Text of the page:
Abortion protestors visit campus

Rachel Hoerman

Abortion protestors posted themselves outside of residence and academic halls as well as Downer Commons this past Monday, distributing pamphlets to students on their way out of morning classes. The protestors, who had not notified campus services of their intentions before entering Lawrence private property, positioned themselves near the doorways of several residence halls as well as along sidewalks which bordered public streets.

They distributed pamphlets with black and white covers that read: “Planned Parenthood admits that abortion is the killing of a baby!”

The pamphlets were manufactured by Missionaries to the Preborn and contained detailed images of aborted fetuses on the inside, an ad from the Mercy Seat Christian Church, and anti-Planned Parenthood statements concerning abortion.

The protestors were met with mixed feelings by members of the Lawrence community. Several students reported seeing open debates between Lawrence students and the protestors. Sophomore Sarada Earnshaw printed pamphlets of her own which read “My body, my choice.” She distributed these pamphlets to the protestors.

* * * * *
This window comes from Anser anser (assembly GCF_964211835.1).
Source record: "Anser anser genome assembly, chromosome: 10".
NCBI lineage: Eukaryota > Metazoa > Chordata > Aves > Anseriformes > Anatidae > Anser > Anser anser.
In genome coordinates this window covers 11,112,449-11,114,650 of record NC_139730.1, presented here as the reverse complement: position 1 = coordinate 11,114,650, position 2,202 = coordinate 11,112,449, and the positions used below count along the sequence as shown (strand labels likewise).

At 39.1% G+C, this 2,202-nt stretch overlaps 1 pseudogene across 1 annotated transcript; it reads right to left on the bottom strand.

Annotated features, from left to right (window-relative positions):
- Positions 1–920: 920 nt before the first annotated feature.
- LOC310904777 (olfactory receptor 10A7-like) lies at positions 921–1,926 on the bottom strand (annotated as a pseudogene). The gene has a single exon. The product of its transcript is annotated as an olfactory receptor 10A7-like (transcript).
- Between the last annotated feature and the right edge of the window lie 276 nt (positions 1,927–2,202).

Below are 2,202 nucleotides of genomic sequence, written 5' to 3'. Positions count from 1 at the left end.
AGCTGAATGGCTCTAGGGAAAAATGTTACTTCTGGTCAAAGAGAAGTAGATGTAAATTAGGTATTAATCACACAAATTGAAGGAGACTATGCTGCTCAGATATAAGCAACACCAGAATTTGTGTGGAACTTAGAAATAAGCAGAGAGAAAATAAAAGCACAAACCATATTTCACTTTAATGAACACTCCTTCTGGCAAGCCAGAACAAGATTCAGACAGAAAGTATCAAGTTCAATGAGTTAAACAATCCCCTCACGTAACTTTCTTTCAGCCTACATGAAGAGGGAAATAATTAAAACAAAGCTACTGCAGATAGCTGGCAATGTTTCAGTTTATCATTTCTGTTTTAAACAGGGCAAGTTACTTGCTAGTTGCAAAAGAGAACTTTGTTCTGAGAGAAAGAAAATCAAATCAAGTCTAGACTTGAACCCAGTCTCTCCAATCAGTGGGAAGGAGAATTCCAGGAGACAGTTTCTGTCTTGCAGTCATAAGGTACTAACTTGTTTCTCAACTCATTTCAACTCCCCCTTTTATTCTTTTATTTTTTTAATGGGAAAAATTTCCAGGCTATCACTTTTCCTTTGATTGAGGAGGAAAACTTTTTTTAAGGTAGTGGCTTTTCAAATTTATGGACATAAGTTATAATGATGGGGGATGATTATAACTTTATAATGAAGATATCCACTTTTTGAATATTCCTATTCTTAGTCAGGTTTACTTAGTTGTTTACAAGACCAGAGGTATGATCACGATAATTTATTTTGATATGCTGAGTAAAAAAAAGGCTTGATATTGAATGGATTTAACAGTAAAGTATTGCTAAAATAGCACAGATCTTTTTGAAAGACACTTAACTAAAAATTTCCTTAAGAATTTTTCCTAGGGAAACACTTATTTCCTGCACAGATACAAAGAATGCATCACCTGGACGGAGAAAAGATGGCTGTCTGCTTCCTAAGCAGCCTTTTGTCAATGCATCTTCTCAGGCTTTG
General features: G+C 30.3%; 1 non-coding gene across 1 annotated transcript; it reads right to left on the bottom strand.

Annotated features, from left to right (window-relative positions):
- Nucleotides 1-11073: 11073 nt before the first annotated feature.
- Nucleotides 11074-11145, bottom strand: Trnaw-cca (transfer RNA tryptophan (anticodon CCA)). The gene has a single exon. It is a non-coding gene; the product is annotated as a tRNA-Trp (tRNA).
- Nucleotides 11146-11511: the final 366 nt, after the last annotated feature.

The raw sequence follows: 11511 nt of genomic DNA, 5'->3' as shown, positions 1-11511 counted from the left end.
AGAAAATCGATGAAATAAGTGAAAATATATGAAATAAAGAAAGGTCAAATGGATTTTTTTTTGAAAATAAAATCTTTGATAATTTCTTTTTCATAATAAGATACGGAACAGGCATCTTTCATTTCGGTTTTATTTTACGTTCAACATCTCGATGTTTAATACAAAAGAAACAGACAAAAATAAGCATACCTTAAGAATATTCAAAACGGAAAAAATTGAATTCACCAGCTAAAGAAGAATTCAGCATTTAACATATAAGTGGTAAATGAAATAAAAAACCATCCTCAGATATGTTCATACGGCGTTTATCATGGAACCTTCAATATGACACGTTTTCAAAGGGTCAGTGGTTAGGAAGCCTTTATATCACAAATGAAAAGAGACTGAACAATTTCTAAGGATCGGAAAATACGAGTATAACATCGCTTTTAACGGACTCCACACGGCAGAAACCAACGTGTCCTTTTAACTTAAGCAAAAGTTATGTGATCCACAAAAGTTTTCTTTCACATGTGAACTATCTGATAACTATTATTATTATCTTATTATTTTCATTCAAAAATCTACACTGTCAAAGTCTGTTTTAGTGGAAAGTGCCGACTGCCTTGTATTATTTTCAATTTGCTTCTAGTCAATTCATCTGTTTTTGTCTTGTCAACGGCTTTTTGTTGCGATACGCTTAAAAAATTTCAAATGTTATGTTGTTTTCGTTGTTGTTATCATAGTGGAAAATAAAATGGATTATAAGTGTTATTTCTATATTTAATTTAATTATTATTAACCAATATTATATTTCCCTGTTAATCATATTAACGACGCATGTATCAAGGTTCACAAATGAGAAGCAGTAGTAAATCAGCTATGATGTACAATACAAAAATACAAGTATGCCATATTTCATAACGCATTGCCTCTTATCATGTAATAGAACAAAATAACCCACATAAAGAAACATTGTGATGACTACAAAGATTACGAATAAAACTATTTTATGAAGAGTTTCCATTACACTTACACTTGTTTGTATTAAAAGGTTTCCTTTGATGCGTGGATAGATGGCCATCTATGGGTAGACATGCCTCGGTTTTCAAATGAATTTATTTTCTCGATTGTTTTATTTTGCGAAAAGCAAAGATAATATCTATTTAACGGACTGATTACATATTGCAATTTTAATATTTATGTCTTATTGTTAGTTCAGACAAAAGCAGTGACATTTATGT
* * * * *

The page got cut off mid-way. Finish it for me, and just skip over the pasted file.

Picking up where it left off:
“I found some of the protestors were willing to listen to what I had to say and that others were not,” said Earnshaw.

Other students took more indirect actions. Senior Megan McGlone initially ignored the pamphleteers, but, after viewing the contents of a pamphlet given to a friend, decided to take action against them.

“I called security to alert them of the protestors’ presence on campus. Security said I had to call campus events to find out if they were authorized to be here. When I called campus events, they said they didn’t have permission to be here and that they would take care of it,” said McGlone.

When asked what actions were taken towards the protestors, a Lawrence Security official said, “We couldn’t do anything because the protestors were on public sidewalks. They were within the limits of protesting.”

The same official did acknowledge that the brick-laid area behind Main Hall and the sidewalks adjacent to it, where other protestors aligned themselves, were not public property.